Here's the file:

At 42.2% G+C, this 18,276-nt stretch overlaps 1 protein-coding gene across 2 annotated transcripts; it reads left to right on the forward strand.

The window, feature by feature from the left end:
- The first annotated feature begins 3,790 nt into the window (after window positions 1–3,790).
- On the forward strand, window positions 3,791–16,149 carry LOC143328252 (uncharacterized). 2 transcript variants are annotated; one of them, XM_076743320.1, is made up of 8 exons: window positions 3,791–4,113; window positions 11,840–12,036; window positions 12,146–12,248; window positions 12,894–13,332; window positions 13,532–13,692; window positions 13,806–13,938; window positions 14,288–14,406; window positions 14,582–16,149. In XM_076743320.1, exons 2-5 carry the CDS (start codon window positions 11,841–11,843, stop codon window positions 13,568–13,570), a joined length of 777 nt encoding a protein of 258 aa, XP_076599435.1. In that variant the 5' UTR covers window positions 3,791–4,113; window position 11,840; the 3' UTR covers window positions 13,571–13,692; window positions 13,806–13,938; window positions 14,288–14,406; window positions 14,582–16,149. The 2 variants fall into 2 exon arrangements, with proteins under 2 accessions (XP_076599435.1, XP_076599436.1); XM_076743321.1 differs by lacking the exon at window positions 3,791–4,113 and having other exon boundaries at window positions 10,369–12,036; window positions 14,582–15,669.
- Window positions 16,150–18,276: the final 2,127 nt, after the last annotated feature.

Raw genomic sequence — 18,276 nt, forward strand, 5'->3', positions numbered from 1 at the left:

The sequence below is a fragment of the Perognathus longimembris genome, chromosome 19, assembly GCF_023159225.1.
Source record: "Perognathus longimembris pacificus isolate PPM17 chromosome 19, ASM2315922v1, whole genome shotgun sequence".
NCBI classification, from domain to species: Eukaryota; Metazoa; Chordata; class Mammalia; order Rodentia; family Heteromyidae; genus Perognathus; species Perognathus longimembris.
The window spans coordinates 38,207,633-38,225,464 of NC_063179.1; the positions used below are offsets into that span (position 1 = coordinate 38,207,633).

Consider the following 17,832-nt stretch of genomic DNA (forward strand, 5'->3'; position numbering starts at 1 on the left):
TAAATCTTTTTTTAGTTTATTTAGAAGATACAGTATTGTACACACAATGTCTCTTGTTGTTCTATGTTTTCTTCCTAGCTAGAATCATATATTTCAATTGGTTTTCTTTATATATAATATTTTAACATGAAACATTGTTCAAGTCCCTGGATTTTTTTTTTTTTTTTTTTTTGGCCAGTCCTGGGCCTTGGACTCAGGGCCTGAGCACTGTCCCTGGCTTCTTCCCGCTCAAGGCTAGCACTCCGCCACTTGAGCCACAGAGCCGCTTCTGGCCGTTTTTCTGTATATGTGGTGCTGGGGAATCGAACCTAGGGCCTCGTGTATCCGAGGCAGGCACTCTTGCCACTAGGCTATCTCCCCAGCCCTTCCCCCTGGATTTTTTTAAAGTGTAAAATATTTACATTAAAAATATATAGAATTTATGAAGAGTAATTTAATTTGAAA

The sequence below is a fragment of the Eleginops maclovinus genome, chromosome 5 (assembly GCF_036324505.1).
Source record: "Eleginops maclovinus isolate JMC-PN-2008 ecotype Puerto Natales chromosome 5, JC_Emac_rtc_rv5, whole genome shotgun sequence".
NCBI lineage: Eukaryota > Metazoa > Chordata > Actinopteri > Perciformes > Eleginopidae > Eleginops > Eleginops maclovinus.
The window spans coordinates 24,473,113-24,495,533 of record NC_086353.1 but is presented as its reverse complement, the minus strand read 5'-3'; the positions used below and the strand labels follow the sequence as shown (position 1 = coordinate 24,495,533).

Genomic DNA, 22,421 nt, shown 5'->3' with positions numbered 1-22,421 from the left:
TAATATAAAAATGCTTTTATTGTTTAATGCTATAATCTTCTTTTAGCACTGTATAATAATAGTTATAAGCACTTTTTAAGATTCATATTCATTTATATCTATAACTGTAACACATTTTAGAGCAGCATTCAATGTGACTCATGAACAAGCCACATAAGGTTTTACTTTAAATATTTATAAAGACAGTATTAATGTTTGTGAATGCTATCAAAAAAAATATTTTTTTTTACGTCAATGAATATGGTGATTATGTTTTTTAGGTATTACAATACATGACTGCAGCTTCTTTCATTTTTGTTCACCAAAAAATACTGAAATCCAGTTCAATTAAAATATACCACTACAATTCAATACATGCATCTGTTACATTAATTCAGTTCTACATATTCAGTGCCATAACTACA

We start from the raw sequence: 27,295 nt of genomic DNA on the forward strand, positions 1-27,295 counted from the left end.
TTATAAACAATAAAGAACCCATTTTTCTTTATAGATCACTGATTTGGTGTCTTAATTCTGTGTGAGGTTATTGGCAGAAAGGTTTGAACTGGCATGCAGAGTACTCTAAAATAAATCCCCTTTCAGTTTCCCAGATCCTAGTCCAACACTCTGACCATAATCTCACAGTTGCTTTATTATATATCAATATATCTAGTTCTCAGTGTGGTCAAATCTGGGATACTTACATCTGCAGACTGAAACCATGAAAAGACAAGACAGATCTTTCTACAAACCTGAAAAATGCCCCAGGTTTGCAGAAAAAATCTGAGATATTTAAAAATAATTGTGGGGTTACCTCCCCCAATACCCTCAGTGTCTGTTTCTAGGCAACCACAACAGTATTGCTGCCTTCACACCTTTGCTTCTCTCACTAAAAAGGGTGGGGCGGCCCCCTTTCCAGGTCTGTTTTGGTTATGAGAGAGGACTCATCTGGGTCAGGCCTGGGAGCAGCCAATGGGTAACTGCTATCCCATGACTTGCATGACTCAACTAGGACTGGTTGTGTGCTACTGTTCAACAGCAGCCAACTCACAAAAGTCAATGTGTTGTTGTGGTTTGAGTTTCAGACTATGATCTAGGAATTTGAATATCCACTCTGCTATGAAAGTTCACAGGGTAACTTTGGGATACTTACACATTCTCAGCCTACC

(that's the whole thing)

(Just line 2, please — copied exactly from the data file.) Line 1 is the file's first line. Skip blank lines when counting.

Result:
The window, feature by feature from the left end: